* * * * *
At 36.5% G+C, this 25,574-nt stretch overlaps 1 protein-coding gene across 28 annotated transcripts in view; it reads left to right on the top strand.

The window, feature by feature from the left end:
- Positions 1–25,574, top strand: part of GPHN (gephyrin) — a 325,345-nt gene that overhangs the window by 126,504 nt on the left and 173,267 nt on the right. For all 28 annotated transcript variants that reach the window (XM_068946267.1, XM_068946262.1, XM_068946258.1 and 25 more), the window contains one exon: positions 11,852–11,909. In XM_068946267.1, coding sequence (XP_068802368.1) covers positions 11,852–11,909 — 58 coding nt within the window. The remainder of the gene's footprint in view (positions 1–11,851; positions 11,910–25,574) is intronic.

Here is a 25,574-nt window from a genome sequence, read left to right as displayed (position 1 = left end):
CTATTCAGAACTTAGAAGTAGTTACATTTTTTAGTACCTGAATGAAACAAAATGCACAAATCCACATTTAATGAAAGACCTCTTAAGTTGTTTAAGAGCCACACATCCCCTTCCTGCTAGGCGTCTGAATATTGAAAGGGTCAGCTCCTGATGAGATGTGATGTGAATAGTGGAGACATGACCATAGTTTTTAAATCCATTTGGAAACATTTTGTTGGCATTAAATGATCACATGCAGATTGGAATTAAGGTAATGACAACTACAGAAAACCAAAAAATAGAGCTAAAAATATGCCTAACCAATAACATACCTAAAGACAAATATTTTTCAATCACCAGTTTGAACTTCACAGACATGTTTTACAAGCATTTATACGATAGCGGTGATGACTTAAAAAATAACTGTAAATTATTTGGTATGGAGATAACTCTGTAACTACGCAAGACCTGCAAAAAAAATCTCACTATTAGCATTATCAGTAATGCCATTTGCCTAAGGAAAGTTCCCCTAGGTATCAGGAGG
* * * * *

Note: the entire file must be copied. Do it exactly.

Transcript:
At 36.5% G+C, this 25,574-nt stretch overlaps 1 protein-coding gene across 28 annotated transcripts in view; it reads left to right on the top strand.

The window, feature by feature from the left end:
- Positions 1–25,574, top strand: part of GPHN (gephyrin) — a 325,345-nt gene that overhangs the window by 126,504 nt on the left and 173,267 nt on the right. For all 28 annotated transcript variants that reach the window (XM_068946267.1, XM_068946262.1, XM_068946258.1 and 25 more), the window contains one exon: positions 11,852–11,909. In XM_068946267.1, coding sequence (XP_068802368.1) covers positions 11,852–11,909 — 58 coding nt within the window. The remainder of the gene's footprint in view (positions 1–11,851; positions 11,910–25,574) is intronic.

Here is a 25,574-nt window from a genome sequence, read left to right as displayed (position 1 = left end):
CTATTCAGAACTTAGAAGTAGTTACATTTTTTAGTACCTGAATGAAACAAAATGCACAAATCCACATTTAATGAAAGACCTCTTAAGTTGTTTAAGAGCCACACATCCCCTTCCTGCTAGGCGTCTGAATATTGAAAGGGTCAGCTCCTGATGAGATGTGATGTGAATAGTGGAGACATGACCATAGTTTTTAAATCCATTTGGAAACATTTTGTTGGCATTAAATGATCACATGCAGATTGGAATTAAGGTAATGACAACTACAGAAAACCAAAAAATAGAGCTAAAAATATGCCTAACCAATAACATACCTAAAGACAAATATTTTTCAATCACCAGTTTGAACTTCACAGACATGTTTTACAAGCATTTATACGATAGCGGTGATGACTTAAAAAATAACTGTAAATTATTTGGTATGGAGATAACTCTGTAACTACGCAAGACCTGCAAAAAAAATCTCACTATTAGCATTATCAGTAATGCCATTTGCCTAAGGAAAGTTCCCCTAGGTATCAGGAGG